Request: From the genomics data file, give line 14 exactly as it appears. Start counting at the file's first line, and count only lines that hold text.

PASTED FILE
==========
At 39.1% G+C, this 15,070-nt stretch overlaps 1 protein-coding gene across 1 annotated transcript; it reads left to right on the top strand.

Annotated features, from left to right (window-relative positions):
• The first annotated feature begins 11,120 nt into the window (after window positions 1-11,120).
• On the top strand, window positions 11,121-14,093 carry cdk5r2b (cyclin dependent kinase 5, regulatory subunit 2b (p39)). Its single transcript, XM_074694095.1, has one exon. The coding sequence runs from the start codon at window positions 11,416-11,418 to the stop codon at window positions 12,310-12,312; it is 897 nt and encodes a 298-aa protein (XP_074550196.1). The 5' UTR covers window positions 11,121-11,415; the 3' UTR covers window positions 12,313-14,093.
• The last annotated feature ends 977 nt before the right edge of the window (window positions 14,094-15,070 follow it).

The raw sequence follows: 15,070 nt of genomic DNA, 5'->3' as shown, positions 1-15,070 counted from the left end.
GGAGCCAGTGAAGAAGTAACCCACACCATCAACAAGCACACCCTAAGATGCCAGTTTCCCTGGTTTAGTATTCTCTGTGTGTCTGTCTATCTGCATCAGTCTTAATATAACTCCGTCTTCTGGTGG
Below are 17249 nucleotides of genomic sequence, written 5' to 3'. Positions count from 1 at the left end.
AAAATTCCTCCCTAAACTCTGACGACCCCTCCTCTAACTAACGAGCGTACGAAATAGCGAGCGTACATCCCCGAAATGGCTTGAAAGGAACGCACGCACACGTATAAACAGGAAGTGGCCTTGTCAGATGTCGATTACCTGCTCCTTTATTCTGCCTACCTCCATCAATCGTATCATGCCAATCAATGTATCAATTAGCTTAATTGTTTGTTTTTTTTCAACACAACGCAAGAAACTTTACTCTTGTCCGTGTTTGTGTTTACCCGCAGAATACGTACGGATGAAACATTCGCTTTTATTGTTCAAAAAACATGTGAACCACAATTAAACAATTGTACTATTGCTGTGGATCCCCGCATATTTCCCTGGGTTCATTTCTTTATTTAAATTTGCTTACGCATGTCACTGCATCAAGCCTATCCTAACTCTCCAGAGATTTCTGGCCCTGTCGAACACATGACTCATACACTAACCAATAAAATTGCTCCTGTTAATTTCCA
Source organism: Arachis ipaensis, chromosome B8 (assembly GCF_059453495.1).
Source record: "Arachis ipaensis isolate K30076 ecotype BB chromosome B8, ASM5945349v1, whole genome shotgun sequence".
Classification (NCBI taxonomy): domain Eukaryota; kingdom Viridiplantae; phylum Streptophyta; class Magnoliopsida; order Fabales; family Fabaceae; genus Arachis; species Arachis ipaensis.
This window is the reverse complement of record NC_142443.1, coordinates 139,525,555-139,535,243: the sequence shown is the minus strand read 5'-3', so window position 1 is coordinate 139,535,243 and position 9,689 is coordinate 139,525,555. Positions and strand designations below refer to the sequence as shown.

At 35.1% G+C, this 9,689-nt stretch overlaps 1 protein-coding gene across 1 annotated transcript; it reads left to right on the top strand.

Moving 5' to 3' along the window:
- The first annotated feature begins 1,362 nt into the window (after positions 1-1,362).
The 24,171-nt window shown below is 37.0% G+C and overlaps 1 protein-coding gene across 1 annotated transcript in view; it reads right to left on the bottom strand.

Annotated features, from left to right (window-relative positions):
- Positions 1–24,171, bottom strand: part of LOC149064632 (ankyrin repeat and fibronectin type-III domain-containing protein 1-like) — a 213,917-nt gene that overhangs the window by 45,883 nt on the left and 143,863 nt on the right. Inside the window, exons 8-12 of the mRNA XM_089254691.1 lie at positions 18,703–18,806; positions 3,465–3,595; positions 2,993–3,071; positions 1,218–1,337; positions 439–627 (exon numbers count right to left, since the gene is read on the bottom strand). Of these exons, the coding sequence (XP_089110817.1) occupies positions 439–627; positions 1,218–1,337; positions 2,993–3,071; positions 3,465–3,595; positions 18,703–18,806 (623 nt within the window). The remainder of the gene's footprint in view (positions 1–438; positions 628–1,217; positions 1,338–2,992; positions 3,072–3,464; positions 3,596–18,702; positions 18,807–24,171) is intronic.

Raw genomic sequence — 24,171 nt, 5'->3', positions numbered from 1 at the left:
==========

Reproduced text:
At 35.1% G+C, this 9,689-nt stretch overlaps 1 protein-coding gene across 1 annotated transcript; it reads left to right on the top strand.